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Gore or Glory: A brief ACW, AAR, 22/10/17.

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Gore or Glory: A brief ACW, AAR, 22/10/17.

Post  Claretveins on Thu Nov 16, 2017 11:08 pm

Sorry a bit belated but X Factor and Strictly get in the way.

Arkansas: September 1863.

Down south:

It’s an early misty morning and both armies are off the leash. From the onset the Confederates get tangled along the dusty dirt tracks. The leading elements of CSA I Corps, (Department of the Eastern Frontier) continued moving east along the Greenville pike, crossing the Washita river at Arkadelphia on day two.

Unbeknown to the Rebels the Federal II Corps, Army of Arkansas, had marched forcefully down the Pleasant Ridge road. The Ohio Volunteer Cavalry in the saddle screening the main force.

The CSA 2nd division advance guard crosses the bridge over the Washita and occupies Knoxville.

Day three, the Federal cavalry and infantry threaten the CSA forward brigade’s position at Knoxville. After several skirmishes the division pull back across the river and blow the bridge.

The next day, Federal II Corps keep on moving west and attempts two river crossings: the 2nd Division at Paxton and the 1st at Caddo Valley.
The Texans are waiting at Caddo Valley and repulse the Union assault. At Paxton a Pennsylvanian Brigade force the crossing, defeats the Confederates and captures part of their supply train.

That night the Rebels withdraw to the minor river further west and fortify the river line. The Federals are in pursuit the next morning. The two day battle for the Washita river crossings is over.

Up North:

The CSA II Corps moved serenely across the map. Both divisions in column of march heading for Midway. Federal cavalry picks up this movement pretty quickly.

Slowly moving from their jump off positions Major General ‘JED’ Davies (US) and the I Corps undertake a ‘guarded’ approach as reports filter in from their Calvary and pickets informing that the Rebels are now at outside Donaldson.

It’s now Day 4, the Federals videttes are beaten back. The Southerners cross the Washita river without much difficulty and move south towards the exposed flank of Federal 2nd Corps.  

This move puts the Federal II Corps is in a tricky situation. On the other hand, This action cuts the Rebels from their supply as the Federal cavalry stifle all Rebel communications between their Corps and their base of supply at Greenville. The Confederates get locals to ‘help’ with their plight.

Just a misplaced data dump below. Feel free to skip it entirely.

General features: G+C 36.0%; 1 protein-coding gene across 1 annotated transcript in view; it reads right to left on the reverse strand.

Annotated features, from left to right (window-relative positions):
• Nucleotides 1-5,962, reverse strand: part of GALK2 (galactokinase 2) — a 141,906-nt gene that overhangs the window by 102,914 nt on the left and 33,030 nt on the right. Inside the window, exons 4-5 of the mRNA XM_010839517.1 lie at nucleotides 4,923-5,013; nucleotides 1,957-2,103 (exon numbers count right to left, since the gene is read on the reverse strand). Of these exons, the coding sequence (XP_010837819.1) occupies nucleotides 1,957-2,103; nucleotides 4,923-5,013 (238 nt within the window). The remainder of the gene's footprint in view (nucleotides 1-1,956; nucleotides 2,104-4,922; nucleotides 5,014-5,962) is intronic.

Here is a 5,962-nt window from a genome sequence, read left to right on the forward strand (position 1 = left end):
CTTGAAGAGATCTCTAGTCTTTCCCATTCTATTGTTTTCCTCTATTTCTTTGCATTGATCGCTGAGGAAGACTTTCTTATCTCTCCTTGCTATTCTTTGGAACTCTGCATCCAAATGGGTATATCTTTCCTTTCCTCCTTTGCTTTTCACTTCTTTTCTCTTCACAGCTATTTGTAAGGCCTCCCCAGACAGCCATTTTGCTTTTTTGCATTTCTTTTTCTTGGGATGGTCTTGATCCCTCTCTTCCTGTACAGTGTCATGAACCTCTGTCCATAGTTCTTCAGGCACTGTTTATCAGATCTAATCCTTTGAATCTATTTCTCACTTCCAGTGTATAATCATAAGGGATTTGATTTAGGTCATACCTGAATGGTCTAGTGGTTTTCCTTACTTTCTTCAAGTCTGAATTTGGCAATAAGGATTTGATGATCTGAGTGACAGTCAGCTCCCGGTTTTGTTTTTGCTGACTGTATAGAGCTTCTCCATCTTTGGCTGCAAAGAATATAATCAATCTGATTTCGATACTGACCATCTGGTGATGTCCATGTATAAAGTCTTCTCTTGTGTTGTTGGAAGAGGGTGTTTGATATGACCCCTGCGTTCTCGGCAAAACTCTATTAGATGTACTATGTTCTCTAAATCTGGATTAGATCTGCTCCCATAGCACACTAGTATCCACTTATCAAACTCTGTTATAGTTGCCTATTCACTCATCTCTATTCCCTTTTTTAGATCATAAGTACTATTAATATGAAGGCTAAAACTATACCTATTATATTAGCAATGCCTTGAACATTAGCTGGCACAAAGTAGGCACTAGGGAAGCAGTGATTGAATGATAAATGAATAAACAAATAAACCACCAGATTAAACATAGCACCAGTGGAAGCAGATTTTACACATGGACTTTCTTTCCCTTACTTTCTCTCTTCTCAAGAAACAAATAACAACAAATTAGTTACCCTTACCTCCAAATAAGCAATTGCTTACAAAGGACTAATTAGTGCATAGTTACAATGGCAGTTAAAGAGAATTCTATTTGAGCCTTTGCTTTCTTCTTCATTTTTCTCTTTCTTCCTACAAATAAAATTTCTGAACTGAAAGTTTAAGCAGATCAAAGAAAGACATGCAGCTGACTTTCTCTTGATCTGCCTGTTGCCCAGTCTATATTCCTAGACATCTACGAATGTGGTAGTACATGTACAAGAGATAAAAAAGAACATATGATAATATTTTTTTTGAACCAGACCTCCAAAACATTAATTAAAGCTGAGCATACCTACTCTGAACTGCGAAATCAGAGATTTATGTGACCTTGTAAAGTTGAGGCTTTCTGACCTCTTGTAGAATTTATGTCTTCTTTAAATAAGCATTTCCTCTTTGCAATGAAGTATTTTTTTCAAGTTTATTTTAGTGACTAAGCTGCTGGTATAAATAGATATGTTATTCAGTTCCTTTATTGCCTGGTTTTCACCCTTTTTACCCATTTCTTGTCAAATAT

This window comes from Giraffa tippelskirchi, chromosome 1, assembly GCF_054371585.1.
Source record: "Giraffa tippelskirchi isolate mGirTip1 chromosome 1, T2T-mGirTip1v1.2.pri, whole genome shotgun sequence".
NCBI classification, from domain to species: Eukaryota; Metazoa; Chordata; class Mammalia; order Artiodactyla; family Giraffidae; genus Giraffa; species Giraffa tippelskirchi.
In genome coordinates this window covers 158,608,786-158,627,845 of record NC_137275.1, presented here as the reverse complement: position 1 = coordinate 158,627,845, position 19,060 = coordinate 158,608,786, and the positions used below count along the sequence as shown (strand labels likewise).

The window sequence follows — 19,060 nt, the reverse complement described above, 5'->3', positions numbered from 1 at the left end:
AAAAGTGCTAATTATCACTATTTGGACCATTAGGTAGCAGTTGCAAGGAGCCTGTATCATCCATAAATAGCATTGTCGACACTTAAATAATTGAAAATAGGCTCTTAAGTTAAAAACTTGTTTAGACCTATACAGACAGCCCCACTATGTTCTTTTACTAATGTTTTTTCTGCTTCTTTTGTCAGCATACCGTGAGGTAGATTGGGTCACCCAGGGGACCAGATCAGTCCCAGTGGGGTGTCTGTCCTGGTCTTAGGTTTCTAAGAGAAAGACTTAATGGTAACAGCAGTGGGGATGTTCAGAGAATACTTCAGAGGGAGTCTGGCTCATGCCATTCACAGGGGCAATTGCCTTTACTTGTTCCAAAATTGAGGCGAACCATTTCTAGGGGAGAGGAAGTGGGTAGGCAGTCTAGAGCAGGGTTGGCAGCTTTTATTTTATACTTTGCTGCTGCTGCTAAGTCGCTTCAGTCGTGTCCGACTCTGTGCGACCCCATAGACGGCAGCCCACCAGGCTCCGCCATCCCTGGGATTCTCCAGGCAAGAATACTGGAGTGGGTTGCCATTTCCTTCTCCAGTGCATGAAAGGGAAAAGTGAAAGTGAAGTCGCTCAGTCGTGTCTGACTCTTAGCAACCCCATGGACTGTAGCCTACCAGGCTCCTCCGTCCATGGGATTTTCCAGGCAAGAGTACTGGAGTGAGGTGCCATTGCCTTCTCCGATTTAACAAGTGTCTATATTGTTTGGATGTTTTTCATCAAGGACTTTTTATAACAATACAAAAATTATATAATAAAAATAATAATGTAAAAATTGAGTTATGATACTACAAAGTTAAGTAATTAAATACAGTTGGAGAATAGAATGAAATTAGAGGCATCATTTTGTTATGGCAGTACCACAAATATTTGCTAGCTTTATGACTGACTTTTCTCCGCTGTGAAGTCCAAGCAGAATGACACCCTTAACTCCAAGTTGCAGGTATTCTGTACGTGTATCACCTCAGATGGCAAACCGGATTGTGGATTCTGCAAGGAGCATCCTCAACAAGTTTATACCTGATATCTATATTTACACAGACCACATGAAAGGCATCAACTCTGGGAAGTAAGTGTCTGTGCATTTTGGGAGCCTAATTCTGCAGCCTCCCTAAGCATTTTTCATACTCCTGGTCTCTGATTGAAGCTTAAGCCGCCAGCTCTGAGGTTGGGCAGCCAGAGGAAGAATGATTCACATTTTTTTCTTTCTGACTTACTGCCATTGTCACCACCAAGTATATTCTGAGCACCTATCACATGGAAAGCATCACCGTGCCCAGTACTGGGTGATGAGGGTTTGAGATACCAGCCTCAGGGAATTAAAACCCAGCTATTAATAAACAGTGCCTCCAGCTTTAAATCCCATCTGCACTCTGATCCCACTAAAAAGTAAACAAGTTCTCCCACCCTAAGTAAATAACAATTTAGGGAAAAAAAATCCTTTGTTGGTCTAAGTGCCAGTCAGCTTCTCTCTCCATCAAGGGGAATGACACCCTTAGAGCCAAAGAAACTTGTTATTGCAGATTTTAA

The End Game:

The all-conquering Federal II Corps are now in a predicament as reports were coming in from deserters and POW’s informing Rebels are coming and that support ain’t coming soon.  With one division on each side of the Washita, and Confederates advancing on their positions from both east and west, the Federal corps will be fortunate to escape.  

From an umpires’ point of view, it was now a damage limitation exercise for the Federal Army of the Arkansas, II Corps. The Confederate had orders to attack and now entered Miles and the outskirts of Knoxville.  

The Federal 2nd Division was in a more favourable position to side step the Rebel grip. The Division of the Federal 1st Corps under General Pemberton and two cavalry regiments were in place to assist in getting them out via Friendship.  

The Federal 1st Division at Bethel was threatened by a superior force, and with their backs to the Washita.  As the rear-guard, they would have run the gauntlet with both Confederate Corps squeezing them from both flanks.

In this exercise It’s hard to predict what might have happened next. Both Confederate Corps were not in contact and maybe the Federals could have slipped away? As at Spring Hill 1864.

To be continued?


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Re: Gore or Glory: A brief ACW, AAR, 22/10/17.

Post  Martin on Sat Nov 18, 2017 6:15 pm

Thanks for the AAR. This was an experimental game, but after a slow start the mechanics worked well once the umpire team (of whom I was a part) got into a groove. I think we learnt a lot about how to do it another time.

The map was very good, with just the right amount of detail. I felt the OOB was a bit too detailed, going down to individual named regiments. That potentially had flavour, but no-one used it, and my feeling is that it would be better to just go down to brigade level another time.

There was a good supply of laminated versions of the map, and after a while a system developed that players marked up their orders graphically using washable pens, and liaison umpires did the same when preparing reports back for the players. I think we should make this standard practice for games at this operational level in future.

This one is definitely worth playing again, with a different scenario. Thanks for running it.

Martin (J)


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